WB moves to name expert on Baglihar
26 April 2005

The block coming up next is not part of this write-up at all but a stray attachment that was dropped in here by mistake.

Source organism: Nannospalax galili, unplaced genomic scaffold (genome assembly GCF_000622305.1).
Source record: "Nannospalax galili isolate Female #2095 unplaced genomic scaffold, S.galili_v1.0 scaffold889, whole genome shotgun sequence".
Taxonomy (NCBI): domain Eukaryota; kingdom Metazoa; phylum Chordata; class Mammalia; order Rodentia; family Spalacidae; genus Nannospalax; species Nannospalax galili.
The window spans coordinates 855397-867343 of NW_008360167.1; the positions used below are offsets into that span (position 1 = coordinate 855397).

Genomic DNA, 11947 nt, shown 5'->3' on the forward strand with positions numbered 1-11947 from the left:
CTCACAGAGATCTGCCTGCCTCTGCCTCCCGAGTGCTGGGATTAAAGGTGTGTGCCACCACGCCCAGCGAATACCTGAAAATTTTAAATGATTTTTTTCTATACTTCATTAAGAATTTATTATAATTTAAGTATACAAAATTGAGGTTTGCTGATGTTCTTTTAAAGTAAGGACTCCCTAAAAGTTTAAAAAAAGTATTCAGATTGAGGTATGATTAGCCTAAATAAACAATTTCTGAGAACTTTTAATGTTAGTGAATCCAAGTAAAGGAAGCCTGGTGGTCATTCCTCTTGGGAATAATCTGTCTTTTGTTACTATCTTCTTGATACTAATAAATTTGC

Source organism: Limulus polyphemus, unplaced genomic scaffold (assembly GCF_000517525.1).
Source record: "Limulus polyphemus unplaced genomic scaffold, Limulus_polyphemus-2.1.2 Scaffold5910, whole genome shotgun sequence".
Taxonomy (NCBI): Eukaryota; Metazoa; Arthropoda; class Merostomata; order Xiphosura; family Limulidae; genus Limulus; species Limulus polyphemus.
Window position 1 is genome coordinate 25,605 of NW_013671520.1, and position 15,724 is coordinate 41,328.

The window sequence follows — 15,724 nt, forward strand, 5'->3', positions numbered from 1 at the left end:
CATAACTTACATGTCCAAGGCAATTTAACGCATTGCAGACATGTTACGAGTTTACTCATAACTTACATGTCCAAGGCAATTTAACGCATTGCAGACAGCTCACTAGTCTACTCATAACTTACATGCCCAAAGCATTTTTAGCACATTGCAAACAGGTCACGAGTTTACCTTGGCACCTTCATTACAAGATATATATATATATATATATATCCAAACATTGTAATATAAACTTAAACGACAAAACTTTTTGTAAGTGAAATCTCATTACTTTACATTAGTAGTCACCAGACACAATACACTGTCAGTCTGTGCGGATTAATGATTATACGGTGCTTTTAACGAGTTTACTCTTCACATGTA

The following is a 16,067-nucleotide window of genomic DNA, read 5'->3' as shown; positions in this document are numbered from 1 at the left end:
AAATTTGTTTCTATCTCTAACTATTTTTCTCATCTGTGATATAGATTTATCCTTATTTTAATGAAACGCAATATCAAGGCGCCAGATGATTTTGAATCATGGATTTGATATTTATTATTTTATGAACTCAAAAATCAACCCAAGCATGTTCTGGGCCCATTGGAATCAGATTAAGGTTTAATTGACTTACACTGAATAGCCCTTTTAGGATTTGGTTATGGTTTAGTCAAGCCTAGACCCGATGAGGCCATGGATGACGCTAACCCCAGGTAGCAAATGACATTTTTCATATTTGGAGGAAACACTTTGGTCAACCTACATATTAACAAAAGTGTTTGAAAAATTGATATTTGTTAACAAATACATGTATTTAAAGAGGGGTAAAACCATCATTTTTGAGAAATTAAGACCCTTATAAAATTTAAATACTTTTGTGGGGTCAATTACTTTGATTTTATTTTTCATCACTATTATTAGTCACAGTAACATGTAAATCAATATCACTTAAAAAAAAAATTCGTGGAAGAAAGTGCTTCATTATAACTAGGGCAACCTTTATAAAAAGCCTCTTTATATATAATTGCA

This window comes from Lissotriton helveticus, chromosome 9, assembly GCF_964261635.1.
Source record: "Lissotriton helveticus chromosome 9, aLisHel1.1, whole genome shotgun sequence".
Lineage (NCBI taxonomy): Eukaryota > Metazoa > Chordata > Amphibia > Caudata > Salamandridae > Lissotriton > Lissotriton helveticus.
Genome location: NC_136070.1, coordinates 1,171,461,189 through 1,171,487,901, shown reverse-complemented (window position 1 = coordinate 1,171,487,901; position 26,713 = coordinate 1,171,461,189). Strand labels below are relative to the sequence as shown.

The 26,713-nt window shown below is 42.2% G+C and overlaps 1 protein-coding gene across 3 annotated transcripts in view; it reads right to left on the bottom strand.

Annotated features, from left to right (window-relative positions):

Washington: The World Bank announced on Tuesday it was ready to appoint a neutral expert to resolve the Baglihar dam water dispute between India and Pakistan. “(We have) informed the governments of India and Pakistan that the World Bank has determined that it is required to comply with the request of the government of Pakistan to appoint a Neutral Expert under the terms of the 1960 Indus Waters Treaty,” the announcement said. “The Bank has now begun the process of consultation required by the treaty for the appointment of the neutral expert,” it added. “The World Bank has every confidence that the procedures envisaged in this sound and long-standing treaty will serve all parties as originally agreed by the signatories,” a bank official said. The Indus Waters Treaty was concluded by India and Pakistan on September 19, 1960. The World Bank is a signatory to the treaty for certain specified purposes. It is not a guarantor of the treaty. Bank officials say that many of the purposes for which the World Bank signed the treaty have been completed. There are now three remaining responsibilities for the World Bank under the Treaty, relating to settlement of differences and disputes. — One, a role for the World Bank in the appointment of a neutral expert. The first step under the treaty is to resolve any ‘question’ through the Permanent Indus Commission itself. If the ‘question’ is not resolved there, it becomes a ‘difference’ and is referred to a neutral expert, to be appointed by the two countries, or by a third party agreed upon by the two countries. In the absence of such an agreement, the appointment of the neutral expert would be made by the World Bank in consultation with the two countries. The decision of the neutral expert on all matters within his competence shall be final and binding. — Two, the management by the World Bank of a trust fund to meet the expenses of a neutral expert. — Three, a role for the World Bank in the establishment of a court of arbitration. If the ‘difference’ does not fall within the mandate of the neutral expert, or if the neutral expert rules that the ‘difference’ should be treated as a ‘dispute’, then a court of arbitration would be established. The role of the World Bank, along with other institutions such as the secretary-general of the United Nations, is to participate in the selection of three appointees to the seven- person court. The parties to the treaty each select two members of the court. The World Bank itself plays no part in the actual hearing or determination of the issues before the tribunal. Disagreements by the parties on the interpretation of the provisions of the treaty are classified into three categories — Questions These are examined by the Permanent Indus Commission. — Differences, which are examined by a neutral expert. — And disputes that are examined by a court of arbitration. Under the Indus Water Treaty, these are some of the disputes that can be referred to a neutral expert — Determination of the component of water available for the use of Pakistan in the Ravi Main, at various points on the Ravi or the Sutlej, on account of the deliveries by Pakistan. — Determination of the boundary of the drainage basin of the Indus or the Jhelum or the Chenab. — Whether or not any use of water or storage in addition to that provided under the treaty is involved in any of the schemes and carried out by India on the Western Rivers. — Questions arising as to whether any action taken by either Party is likely to have the effect of diverting the Ravi Main between Madhopur and Lahore, or the Sutlej Main between Harike and Suleimanke, from its natural channel between high banks. — Determination of withdrawals to be made by India. — Determination of schedule of releases from Conservation Storage. — Whether or not any new agricultural use by India, on those tributaries of the Jhelum on which there is any agricultural use or hydro-electric use by Pakistan, conforms to the provisions of the treaty. — Whether or not the operation of a storage work, which was in operation when the treaty was signed substantially conforms to its provisions. — Whether or not any part of the storage in a connecting lake is the result of man-made works constructed after the effective date. — Whether or not any flood control work constructed on the Jhelum Main conforms to the provisions of the treaty.